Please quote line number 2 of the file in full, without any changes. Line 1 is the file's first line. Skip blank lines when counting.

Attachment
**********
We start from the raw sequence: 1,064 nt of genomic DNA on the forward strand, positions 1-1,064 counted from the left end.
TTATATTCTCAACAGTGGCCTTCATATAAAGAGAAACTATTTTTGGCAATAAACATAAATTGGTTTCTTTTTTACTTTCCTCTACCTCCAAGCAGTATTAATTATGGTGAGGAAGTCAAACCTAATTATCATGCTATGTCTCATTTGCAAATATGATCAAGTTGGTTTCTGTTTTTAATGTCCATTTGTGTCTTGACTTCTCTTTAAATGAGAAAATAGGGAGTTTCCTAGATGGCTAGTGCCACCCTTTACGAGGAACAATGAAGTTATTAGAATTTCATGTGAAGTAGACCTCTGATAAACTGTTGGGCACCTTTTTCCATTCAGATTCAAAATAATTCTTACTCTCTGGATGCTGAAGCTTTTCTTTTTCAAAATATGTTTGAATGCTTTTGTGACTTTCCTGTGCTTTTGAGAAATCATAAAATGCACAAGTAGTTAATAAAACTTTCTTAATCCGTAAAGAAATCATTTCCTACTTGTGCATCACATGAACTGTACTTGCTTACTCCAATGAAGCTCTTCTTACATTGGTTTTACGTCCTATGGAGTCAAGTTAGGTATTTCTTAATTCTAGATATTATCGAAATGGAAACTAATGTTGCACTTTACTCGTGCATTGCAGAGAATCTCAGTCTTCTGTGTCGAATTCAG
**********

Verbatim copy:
TTATATTCTCAACAGTGGCCTTCATATAAAGAGAAACTATTTTTGGCAATAAACATAAATTGGTTTCTTTTTTACTTTCCTCTACCTCCAAGCAGTATTAATTATGGTGAGGAAGTCAAACCTAATTATCATGCTATGTCTCATTTGCAAATATGATCAAGTTGGTTTCTGTTTTTAATGTCCATTTGTGTCTTGACTTCTCTTTAAATGAGAAAATAGGGAGTTTCCTAGATGGCTAGTGCCACCCTTTACGAGGAACAATGAAGTTATTAGAATTTCATGTGAAGTAGACCTCTGATAAACTGTTGGGCACCTTTTTCCATTCAGATTCAAAATAATTCTTACTCTCTGGATGCTGAAGCTTTTCTTTTTCAAAATATGTTTGAATGCTTTTGTGACTTTCCTGTGCTTTTGAGAAATCATAAAATGCACAAGTAGTTAATAAAACTTTCTTAATCCGTAAAGAAATCATTTCCTACTTGTGCATCACATGAACTGTACTTGCTTACTCCAATGAAGCTCTTCTTACATTGGTTTTACGTCCTATGGAGTCAAGTTAGGTATTTCTTAATTCTAGATATTATCGAAATGGAAACTAATGTTGCACTTTACTCGTGCATTGCAGAGAATCTCAGTCTTCTGTGTCGAATTCAG